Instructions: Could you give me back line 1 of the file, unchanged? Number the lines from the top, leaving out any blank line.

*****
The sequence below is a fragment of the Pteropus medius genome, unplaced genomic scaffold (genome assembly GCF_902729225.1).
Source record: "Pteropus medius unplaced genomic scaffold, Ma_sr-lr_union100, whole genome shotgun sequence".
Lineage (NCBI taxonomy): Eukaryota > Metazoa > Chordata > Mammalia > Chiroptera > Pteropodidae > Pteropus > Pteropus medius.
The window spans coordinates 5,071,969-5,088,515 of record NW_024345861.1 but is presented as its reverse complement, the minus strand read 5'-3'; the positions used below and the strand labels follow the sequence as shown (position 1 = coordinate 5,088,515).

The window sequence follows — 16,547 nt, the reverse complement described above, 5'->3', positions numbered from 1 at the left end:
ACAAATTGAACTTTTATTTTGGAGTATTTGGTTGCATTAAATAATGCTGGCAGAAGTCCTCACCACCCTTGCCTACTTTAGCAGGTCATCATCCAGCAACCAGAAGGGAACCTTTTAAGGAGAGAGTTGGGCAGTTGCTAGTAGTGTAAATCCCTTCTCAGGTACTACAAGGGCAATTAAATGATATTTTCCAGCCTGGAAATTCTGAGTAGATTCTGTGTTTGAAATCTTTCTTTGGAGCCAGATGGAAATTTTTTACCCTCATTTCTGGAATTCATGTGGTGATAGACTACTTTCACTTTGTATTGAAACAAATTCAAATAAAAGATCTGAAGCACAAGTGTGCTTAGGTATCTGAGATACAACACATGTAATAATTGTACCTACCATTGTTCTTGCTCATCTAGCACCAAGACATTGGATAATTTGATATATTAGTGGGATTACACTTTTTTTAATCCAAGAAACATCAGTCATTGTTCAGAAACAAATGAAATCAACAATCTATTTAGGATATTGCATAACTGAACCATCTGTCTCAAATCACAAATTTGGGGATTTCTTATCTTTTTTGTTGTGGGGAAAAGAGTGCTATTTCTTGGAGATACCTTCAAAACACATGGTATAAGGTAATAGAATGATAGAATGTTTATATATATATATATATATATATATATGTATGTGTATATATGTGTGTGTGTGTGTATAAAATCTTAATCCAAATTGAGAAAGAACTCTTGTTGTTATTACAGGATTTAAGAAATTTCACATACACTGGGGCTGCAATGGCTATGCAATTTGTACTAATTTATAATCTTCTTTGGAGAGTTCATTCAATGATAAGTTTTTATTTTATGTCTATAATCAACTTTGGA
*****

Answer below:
The sequence below is a fragment of the Pteropus medius genome, unplaced genomic scaffold (genome assembly GCF_902729225.1).